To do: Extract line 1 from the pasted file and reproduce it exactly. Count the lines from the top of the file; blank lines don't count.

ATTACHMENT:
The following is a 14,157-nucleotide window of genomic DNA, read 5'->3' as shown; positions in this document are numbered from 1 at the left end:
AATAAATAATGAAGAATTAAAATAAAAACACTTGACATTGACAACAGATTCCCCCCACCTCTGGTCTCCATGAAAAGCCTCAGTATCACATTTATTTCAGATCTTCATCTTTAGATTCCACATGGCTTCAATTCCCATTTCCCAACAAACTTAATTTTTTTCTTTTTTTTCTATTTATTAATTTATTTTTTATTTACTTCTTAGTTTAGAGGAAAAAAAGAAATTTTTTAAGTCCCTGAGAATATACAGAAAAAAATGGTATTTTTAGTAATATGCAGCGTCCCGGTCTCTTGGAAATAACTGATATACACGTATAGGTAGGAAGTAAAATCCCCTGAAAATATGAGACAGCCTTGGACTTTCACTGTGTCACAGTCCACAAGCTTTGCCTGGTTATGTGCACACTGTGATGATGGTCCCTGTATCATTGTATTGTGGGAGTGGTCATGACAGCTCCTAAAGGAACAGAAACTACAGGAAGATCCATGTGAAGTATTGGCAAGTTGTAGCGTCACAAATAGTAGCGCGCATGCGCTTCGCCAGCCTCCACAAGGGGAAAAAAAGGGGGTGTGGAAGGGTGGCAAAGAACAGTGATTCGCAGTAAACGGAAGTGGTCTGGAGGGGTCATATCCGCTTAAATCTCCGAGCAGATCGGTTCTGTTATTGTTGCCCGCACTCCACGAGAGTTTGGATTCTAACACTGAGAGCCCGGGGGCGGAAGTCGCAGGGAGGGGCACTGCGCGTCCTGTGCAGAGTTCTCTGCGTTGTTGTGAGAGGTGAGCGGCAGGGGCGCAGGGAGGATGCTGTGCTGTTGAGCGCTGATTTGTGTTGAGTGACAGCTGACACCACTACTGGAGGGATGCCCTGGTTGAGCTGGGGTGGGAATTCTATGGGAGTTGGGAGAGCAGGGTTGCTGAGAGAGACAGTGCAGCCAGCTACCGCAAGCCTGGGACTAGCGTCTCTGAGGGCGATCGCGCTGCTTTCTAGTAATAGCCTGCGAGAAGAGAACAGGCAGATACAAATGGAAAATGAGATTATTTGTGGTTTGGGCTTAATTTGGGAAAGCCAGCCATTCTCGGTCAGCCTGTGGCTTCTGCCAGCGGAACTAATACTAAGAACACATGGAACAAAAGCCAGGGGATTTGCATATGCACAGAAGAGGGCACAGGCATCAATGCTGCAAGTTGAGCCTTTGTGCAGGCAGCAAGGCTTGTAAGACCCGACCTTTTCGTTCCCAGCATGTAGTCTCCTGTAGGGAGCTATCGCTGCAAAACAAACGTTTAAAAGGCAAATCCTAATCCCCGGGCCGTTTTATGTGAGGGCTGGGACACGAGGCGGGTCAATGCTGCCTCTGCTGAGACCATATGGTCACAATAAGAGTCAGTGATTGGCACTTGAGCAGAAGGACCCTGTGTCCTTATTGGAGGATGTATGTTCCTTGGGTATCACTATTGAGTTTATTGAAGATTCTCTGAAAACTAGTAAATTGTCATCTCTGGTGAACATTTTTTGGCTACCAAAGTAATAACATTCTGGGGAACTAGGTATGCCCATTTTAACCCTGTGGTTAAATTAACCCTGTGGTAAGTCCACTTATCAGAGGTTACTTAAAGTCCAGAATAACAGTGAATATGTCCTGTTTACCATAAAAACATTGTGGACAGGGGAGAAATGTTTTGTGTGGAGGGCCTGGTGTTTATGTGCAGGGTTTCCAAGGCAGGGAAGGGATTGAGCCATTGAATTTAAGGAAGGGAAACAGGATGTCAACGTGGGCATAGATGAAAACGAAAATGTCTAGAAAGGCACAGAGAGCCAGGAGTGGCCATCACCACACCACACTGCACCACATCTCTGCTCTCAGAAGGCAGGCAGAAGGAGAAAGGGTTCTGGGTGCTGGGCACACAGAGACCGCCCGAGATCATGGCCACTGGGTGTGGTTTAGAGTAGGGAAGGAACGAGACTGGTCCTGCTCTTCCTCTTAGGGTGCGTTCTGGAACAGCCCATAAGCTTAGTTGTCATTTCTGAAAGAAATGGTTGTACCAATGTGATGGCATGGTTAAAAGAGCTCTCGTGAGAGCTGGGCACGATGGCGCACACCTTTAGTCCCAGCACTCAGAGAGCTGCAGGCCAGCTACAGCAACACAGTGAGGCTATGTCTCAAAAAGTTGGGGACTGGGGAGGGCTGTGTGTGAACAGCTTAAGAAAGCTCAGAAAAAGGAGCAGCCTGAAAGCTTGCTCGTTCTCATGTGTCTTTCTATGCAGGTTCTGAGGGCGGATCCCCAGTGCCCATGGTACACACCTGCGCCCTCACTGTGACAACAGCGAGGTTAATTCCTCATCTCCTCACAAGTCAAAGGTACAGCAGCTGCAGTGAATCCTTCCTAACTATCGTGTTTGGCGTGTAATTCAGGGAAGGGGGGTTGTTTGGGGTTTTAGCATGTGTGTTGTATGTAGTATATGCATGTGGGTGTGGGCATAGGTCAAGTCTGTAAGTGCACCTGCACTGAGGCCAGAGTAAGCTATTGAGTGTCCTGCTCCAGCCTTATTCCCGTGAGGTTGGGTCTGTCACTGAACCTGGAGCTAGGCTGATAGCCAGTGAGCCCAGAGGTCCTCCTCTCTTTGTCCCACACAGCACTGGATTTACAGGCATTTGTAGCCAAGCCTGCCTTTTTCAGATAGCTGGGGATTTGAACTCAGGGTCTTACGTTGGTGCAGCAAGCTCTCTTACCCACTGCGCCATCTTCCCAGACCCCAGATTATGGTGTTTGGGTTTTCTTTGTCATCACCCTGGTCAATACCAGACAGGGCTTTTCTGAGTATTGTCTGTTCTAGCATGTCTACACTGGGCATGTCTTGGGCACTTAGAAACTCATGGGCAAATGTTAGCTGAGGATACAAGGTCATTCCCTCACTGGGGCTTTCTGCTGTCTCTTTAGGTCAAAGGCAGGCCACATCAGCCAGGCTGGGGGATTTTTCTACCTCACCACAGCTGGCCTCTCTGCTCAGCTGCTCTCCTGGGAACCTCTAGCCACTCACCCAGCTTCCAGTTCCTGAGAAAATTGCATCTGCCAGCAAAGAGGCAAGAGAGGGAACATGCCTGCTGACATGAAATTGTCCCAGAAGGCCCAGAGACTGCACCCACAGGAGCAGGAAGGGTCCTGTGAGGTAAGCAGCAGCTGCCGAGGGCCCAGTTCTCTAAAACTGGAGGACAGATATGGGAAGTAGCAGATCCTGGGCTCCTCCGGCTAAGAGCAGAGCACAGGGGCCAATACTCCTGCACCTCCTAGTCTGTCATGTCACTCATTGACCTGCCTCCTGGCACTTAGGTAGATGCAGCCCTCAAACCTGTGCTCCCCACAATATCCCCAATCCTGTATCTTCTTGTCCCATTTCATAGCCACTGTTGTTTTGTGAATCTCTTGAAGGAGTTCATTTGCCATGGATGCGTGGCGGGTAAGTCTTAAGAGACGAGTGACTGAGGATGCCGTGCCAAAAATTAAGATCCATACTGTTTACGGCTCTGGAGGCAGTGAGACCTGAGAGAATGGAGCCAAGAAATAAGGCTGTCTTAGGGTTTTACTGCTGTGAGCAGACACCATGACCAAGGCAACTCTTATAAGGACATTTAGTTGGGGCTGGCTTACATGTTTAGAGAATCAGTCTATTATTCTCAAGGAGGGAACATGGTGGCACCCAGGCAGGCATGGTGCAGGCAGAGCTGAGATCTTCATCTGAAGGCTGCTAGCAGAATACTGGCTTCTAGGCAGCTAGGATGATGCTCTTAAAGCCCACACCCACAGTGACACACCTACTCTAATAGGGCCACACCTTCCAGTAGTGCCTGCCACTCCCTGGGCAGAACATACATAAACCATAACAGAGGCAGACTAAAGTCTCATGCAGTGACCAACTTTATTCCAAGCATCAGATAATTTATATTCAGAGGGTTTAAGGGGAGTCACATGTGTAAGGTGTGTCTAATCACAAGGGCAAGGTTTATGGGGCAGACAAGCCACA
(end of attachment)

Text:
The following is a 14,157-nucleotide window of genomic DNA, read 5'->3' as shown; positions in this document are numbered from 1 at the left end: